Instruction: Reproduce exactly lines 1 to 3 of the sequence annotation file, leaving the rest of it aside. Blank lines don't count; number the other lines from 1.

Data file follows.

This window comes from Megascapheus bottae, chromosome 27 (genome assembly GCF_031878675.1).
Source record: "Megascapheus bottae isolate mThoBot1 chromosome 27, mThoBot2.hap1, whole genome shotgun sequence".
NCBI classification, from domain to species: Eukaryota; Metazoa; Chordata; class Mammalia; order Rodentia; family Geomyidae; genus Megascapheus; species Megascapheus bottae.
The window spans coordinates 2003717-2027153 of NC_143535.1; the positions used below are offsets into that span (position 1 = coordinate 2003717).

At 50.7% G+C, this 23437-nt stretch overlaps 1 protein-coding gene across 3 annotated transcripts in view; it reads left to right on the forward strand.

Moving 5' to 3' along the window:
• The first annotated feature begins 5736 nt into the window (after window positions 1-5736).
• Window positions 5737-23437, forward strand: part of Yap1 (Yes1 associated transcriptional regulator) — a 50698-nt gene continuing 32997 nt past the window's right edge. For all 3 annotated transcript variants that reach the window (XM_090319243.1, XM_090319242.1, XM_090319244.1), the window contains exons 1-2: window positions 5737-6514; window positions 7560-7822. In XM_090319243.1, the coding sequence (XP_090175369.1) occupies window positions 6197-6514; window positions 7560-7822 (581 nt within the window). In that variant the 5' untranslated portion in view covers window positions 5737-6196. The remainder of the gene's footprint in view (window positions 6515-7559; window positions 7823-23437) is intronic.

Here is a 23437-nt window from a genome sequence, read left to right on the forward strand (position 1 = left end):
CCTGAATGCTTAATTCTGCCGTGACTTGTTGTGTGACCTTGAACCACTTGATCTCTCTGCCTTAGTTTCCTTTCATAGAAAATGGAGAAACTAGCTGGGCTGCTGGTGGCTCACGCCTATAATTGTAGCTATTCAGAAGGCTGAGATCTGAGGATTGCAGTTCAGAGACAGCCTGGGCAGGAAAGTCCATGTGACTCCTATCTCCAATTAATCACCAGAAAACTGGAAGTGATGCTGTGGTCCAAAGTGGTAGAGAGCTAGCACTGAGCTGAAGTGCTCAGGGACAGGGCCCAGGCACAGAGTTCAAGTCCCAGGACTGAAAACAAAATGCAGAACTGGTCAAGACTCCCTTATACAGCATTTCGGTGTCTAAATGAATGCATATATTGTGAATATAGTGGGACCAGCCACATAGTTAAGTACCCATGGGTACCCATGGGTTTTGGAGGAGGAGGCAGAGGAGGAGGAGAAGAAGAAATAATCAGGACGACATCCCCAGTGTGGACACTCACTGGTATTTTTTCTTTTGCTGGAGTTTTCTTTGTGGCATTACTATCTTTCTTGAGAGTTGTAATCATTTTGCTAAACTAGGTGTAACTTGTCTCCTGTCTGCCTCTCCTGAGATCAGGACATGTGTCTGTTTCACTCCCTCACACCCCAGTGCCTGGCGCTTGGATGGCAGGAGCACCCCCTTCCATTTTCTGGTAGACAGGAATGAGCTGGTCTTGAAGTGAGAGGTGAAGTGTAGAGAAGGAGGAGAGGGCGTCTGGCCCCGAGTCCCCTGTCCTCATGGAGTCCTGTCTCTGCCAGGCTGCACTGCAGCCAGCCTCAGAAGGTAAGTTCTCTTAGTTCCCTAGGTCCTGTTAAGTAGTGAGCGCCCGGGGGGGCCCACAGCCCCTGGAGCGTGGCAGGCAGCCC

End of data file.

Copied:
This window comes from Megascapheus bottae, chromosome 27 (genome assembly GCF_031878675.1).
Source record: "Megascapheus bottae isolate mThoBot1 chromosome 27, mThoBot2.hap1, whole genome shotgun sequence".
NCBI classification, from domain to species: Eukaryota; Metazoa; Chordata; class Mammalia; order Rodentia; family Geomyidae; genus Megascapheus; species Megascapheus bottae.